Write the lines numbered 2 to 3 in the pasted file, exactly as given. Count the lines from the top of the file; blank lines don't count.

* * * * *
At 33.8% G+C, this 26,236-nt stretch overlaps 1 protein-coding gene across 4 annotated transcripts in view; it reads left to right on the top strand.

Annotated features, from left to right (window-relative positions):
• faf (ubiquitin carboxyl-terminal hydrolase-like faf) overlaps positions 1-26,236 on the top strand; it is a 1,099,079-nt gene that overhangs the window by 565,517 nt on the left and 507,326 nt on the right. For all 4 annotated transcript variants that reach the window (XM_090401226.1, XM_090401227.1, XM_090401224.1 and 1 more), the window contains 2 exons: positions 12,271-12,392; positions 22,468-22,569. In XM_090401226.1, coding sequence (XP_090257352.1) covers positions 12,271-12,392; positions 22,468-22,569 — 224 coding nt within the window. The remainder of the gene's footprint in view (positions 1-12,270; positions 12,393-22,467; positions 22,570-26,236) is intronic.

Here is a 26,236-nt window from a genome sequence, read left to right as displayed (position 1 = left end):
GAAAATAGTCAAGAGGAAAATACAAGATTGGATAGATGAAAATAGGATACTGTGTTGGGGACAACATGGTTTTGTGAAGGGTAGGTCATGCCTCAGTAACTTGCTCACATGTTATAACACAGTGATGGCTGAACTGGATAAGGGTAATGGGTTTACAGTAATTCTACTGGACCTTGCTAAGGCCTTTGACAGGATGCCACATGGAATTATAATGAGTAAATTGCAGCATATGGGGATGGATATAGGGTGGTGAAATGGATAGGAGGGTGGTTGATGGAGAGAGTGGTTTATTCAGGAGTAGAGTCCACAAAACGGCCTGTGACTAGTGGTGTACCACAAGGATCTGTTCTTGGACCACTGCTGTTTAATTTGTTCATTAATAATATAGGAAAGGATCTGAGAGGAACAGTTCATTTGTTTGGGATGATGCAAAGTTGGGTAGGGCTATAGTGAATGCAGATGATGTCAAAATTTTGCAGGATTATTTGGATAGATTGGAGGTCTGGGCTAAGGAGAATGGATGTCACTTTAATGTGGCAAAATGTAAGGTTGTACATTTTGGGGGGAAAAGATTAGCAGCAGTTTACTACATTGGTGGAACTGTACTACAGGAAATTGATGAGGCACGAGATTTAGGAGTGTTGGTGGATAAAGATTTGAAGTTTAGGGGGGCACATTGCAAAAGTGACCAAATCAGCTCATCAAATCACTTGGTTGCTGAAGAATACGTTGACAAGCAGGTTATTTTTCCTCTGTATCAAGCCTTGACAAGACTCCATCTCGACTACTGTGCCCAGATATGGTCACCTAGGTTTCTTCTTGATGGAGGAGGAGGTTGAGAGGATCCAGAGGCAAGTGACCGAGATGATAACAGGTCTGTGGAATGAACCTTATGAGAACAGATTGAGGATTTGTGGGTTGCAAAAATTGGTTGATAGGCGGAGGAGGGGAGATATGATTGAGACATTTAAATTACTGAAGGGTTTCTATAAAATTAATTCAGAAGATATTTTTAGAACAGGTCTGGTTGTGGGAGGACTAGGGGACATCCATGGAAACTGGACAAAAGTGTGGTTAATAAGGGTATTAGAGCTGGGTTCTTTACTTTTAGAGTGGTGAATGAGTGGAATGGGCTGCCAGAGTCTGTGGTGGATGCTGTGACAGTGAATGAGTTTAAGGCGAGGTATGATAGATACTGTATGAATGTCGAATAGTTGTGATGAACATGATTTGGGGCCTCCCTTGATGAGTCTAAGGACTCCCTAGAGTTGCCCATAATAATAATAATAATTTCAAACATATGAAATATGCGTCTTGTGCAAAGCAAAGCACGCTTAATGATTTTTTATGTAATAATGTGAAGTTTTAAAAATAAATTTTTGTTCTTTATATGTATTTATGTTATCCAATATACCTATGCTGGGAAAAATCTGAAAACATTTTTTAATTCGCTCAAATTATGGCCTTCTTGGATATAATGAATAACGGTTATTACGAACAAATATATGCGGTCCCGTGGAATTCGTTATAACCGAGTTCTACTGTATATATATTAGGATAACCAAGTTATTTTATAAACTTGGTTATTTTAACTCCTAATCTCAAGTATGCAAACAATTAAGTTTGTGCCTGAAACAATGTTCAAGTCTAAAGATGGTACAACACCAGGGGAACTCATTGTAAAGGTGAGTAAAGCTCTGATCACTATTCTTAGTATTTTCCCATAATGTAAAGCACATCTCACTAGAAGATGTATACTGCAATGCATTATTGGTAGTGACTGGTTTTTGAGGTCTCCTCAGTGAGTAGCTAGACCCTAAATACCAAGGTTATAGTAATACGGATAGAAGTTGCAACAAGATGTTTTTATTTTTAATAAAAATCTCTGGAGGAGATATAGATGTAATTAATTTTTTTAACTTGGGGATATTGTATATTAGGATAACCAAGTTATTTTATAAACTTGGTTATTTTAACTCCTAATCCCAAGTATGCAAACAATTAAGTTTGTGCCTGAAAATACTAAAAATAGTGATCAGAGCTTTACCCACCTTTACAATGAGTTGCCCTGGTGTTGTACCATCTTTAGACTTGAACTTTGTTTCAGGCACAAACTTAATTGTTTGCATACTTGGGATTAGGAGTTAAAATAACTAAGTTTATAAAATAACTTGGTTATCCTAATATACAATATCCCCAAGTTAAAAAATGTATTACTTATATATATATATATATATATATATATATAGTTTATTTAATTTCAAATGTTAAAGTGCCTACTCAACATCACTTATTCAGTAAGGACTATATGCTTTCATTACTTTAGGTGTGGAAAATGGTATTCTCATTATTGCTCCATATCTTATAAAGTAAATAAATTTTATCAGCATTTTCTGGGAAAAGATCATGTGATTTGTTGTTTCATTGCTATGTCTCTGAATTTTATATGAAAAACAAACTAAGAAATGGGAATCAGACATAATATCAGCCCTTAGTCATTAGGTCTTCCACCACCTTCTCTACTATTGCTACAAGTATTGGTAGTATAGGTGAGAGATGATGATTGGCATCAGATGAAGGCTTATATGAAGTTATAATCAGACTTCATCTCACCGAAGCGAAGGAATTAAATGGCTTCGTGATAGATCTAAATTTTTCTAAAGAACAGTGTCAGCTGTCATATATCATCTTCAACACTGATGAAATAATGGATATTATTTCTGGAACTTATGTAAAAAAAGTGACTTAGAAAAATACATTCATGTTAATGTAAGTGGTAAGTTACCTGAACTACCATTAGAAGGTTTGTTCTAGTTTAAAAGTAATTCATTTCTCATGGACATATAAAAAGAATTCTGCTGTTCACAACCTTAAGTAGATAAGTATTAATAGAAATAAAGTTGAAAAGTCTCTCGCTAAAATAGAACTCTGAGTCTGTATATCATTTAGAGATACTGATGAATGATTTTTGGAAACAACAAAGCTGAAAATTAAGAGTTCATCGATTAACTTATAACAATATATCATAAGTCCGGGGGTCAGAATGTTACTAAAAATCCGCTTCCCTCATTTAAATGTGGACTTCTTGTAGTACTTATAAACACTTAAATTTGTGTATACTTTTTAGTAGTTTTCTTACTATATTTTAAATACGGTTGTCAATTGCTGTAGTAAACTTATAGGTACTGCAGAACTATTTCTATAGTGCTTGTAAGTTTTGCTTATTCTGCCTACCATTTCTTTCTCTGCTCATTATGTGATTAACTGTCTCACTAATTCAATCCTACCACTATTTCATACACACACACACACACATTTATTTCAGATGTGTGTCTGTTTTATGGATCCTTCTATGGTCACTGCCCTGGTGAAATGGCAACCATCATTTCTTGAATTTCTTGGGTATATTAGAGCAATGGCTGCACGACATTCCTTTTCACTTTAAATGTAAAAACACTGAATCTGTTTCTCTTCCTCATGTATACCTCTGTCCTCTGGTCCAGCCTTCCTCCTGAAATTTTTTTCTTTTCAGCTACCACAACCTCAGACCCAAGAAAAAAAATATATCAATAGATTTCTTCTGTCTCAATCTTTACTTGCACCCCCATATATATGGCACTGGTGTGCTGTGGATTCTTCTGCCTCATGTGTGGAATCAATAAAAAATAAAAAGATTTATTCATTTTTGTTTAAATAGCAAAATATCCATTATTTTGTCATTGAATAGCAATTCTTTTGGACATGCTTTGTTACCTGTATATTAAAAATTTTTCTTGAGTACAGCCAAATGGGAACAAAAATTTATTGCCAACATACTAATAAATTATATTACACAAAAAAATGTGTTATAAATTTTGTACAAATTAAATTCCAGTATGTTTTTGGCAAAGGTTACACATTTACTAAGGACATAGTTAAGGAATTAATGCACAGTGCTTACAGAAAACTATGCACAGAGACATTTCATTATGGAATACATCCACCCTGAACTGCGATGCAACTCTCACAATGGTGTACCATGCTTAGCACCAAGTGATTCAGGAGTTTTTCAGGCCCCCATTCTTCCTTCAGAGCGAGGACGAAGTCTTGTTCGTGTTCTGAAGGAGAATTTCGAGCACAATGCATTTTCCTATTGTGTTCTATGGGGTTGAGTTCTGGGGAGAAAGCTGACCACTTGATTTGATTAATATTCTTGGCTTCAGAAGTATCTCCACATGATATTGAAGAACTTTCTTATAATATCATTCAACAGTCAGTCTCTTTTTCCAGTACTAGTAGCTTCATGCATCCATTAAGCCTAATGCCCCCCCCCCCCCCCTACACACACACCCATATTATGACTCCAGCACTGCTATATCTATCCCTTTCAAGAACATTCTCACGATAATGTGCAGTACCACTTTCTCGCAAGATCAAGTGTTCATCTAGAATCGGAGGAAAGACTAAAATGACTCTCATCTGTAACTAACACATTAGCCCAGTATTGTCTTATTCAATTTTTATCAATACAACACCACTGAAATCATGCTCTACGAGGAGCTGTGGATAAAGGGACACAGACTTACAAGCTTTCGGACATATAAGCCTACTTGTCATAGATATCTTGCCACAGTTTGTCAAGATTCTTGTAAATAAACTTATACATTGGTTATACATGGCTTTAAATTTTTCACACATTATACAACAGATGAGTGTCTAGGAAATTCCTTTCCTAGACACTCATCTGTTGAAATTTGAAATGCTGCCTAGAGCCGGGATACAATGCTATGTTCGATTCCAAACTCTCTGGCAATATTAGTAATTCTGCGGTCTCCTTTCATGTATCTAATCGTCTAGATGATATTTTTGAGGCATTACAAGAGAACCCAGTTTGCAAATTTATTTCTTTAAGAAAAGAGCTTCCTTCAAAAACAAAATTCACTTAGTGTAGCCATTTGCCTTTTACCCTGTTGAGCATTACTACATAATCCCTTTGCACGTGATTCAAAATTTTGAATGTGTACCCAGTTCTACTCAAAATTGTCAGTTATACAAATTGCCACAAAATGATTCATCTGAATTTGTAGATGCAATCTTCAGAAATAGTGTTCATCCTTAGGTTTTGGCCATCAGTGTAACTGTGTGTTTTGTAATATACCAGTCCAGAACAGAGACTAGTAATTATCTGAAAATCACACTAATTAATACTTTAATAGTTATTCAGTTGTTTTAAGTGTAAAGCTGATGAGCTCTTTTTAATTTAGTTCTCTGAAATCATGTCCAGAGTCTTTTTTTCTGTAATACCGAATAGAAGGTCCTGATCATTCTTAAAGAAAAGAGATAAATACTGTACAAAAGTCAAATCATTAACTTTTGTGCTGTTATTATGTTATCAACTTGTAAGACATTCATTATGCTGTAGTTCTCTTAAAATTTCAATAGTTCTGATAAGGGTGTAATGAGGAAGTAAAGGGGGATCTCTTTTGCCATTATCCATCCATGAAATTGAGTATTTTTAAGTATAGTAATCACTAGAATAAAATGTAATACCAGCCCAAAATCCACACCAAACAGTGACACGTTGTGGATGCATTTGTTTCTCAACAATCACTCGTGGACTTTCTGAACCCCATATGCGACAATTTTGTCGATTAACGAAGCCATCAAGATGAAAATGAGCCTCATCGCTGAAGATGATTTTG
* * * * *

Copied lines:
Annotated features, from left to right (window-relative positions):
• faf (ubiquitin carboxyl-terminal hydrolase-like faf) overlaps positions 1-26,236 on the top strand; it is a 1,099,079-nt gene that overhangs the window by 565,517 nt on the left and 507,326 nt on the right. For all 4 annotated transcript variants that reach the window (XM_090401226.1, XM_090401227.1, XM_090401224.1 and 1 more), the window contains 2 exons: positions 12,271-12,392; positions 22,468-22,569. In XM_090401226.1, coding sequence (XP_090257352.1) covers positions 12,271-12,392; positions 22,468-22,569 — 224 coding nt within the window. The remainder of the gene's footprint in view (positions 1-12,270; positions 12,393-22,467; positions 22,570-26,236) is intronic.